Temperatures pushing 100 degrees at Angkor Wat made it hard to concentrate on these determined warriors, even though Charles Higham, the British archeologist and expert on the 12th century temples, has called bas-relief friezes like this one "the greatest known linear arrangement of stone carving." 

Bruce Lee and an enthusiastic would-be challenge all comers. The bronze statue of the martial arts movie idol, who died at 32 in 1973, attracts thousands of visitors daily as they stroll along Hong Kong's Avenue of the Stars.  

Gloves are almost as ubiquitous in Venice as gondolas and the pigeons in Piazza San Marco. We looked, but did not buy.

Viktoria-Luise-Platz in the Schoeneberg district of Berlin, a few steps from our hotel. The square, laid out in 1900, was a calm respite at the end of a long day of sightseeing, and also the site of wrestling matches between friendly canines.

In recent months, couples from all over the globe have secured their love by initialing padlocks, attaching them to bridges over the Seine, and throwing the keys into the river. This moved me to hum "I Love Paris" while waiting for the Tour de France finishers to sprint by on July 24.

London's Richmond Park, more than three times the size of Central Park, was established in 1625 by Charles I as a refuge for red and fallow deer. I biked for almost two hours one day without seeing any of the more than 600 that still roam among the trees and in the meadows. Then, there they were. 

Saturday, August 13, 2011

Rinaldo at Glyndebourne

We have been staying in London with Hugh and Julie Sandeman, British friends we hadn’t seen in several years. Hugh was a correspondent and editor at The Economist when we first met in Brooklyn, but long ago stopped looking through the glass at businessmen and became a successful one himself. Julie . . .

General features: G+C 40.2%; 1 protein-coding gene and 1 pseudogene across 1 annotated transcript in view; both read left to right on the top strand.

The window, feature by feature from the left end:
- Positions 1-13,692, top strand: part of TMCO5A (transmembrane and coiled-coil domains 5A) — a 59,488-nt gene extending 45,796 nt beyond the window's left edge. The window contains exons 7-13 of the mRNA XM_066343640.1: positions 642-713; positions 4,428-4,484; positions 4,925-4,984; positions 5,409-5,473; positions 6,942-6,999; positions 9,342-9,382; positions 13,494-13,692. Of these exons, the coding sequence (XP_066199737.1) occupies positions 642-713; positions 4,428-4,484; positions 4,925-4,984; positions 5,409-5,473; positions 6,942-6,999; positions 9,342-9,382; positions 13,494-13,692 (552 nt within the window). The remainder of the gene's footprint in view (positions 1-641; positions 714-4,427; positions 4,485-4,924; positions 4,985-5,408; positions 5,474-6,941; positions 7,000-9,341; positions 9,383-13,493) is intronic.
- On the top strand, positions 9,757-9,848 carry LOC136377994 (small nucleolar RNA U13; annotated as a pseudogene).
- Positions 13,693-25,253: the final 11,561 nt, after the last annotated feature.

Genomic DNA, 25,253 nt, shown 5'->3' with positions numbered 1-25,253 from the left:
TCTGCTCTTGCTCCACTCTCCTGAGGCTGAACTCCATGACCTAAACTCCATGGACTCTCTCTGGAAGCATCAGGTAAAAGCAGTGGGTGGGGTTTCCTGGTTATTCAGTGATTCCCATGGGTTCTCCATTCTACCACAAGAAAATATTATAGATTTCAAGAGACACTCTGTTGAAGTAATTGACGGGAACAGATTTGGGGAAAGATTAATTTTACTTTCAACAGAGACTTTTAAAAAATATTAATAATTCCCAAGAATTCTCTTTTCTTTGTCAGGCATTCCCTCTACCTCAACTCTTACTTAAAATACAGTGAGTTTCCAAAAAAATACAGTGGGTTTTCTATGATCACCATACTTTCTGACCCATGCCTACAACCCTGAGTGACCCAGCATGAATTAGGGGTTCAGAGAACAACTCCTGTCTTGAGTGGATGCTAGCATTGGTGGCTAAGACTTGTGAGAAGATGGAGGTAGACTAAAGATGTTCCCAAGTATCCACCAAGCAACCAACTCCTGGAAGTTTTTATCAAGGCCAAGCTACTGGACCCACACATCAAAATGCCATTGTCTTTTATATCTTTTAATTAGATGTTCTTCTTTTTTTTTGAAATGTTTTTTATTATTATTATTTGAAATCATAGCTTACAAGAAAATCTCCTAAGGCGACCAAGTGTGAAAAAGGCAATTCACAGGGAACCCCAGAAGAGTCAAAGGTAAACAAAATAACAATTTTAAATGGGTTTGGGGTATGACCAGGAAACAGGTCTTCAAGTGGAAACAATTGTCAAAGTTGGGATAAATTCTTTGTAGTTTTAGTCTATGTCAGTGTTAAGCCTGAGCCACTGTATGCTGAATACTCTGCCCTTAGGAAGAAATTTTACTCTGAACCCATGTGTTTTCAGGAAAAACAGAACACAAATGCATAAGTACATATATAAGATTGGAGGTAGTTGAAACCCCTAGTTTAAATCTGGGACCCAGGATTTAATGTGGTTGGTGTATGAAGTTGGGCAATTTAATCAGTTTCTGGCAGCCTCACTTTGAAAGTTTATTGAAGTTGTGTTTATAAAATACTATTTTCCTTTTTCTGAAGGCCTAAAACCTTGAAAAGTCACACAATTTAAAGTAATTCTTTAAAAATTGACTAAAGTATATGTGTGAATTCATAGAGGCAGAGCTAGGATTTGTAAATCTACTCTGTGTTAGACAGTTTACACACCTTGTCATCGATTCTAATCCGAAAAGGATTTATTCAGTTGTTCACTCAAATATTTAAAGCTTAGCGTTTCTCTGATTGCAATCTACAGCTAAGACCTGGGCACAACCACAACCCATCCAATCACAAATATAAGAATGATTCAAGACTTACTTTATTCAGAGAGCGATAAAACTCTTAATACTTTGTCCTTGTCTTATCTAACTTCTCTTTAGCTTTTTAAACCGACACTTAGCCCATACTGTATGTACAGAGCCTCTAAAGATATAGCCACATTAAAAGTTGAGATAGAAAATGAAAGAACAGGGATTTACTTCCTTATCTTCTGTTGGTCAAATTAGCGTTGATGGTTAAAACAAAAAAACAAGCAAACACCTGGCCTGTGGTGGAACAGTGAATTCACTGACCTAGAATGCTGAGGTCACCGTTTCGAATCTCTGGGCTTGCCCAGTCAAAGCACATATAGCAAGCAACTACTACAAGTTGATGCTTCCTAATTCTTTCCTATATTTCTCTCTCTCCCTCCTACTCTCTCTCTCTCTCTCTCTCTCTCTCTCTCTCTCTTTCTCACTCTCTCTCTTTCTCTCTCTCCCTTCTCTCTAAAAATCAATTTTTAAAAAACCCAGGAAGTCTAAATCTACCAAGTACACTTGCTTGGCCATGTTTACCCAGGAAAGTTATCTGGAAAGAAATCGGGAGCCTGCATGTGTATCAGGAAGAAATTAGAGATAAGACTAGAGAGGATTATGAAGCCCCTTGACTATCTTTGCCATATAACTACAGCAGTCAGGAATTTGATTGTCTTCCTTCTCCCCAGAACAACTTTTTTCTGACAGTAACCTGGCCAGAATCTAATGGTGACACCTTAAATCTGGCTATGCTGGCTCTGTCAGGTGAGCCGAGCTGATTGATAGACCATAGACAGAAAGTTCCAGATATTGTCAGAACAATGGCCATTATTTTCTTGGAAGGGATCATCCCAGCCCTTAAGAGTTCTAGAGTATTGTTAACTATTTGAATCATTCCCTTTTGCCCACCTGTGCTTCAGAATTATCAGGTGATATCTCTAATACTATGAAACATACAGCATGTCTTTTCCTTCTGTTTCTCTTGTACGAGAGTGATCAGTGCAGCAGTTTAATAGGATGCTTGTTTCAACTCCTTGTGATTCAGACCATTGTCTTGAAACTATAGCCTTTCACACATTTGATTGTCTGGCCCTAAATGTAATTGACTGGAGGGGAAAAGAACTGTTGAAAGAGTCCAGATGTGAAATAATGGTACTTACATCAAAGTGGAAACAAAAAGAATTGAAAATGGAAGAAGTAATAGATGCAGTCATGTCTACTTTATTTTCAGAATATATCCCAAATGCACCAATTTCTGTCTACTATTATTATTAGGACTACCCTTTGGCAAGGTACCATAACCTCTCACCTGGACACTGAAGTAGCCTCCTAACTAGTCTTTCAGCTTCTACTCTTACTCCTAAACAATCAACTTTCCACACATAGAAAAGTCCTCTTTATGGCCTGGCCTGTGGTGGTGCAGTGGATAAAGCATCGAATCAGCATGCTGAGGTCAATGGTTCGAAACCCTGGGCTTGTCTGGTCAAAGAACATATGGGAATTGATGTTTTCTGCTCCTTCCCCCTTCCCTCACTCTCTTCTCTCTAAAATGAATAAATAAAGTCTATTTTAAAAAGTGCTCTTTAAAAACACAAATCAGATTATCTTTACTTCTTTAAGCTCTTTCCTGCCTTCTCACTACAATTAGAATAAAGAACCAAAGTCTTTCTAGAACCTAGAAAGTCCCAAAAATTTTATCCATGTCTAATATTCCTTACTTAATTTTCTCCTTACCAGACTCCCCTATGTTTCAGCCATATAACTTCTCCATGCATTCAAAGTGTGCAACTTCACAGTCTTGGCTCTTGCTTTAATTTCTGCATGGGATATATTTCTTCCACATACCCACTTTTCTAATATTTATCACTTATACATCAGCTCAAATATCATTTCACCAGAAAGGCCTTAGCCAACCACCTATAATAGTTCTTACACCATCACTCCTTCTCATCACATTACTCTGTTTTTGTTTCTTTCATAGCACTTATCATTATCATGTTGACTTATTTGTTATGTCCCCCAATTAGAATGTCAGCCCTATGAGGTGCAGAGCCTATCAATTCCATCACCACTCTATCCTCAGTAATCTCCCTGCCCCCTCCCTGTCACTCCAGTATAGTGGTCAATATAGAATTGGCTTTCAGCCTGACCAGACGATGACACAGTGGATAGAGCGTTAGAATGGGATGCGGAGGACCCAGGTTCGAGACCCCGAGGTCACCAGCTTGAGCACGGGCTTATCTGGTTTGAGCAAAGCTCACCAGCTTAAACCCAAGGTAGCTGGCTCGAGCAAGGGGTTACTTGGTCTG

Where to begin? She was a stockbroker in those Brooklyn days, but gave it up to concentrate on raising their three sons. Jun, Michi and Tomo are now engaging and productive young men, leaving Julie time to indulge her passions for The Guardian quick crossword, tennis and bridge, and to pull off such culinary wizardry on her seven-burner stove that Hugh is in constant danger of not getting the equal billing he deserves as a magnanimous host.

Which brings us to Glyndebourne, a festival that famously features not only sterling opera performances but picnics of such a high order that only the best bred ants dare invade the white and green tablecloths. By 10 A.M. on August 10th, the day we drove down into the East Sussex countryside to see Handel’s Rinaldo, Julie had turned out a salmon roulade, with less effort than I expended on buttering my toast.

We arrived at Glyndebourne by 3 P.M., our party including another friend of the Sandemans, John Graney, a doctor from New York, and his friend, Nicole Saïd, the director of a French ballet company. Dozens of picnickers already dotted the grounds as we set up our table next to the walled trench that keeps animals from wandering onto the festival’s manicured lawns. This indentation, called a ha-ha for reasons no one at table could explain, leaves the view unhindered, in this case of pastures where woolly occupants idled as “Sheep May Safely Graze” played in my head.

Tradition at the 77-year-old festival dictates that women don their finery and men wear dinner jackets. Hugh and John complied, and looked properly smart, as did several hundred other black-tie opera goers strolling across the croquet lawn, through the flower gardens, and among the topiaries and tall yew trees. I yearned for my own monkey suit, which I wore to my high school prom in 1948 and, mirabile dictu, still fits. But when I packed for our journey last January it seemed altogether expendable.

I made do with navy blue slacks, a blue linen sports jacket, blue button-down shirt, an Indian silk bow tie handmade by Diane, and, I fear, sandals.  My spiffed up companions kindly assured me this was a respectable outfit; still, I felt a bit as if I were singing in a chorus and had forgotten my robe.  

Fortunately, other sartorial dissidents soon put me at ease, among them two men in Mao jackets, two others in tartan kilts, and a tall chap in a black cutaway, white tie, and gray trousers draped around off-white spats. Nearby a suave Spanish visitor kept fixing his profile as if he were Valentino. A white scarf with blue polka dots the size of silver dollars encircled his neck; his chest hairs bristled in the V of his open-necked white shirt; his blue suit was set off by brown shoes, which made me feel much better about my sandals.

As a chilly wind whipped our tablecloth, Hugh broke open a bottle of champagne, filled the flutes Julie had carefully packed and I silently toasted whatever god manages the weather, in hope that he or she would fend off the threatening rain clouds that had begun to gather. I was quickly distracted by Julie’s salmon roll and a bowlful of ham and cheese tartlets she also had prepared for our pre-curtain sustenance.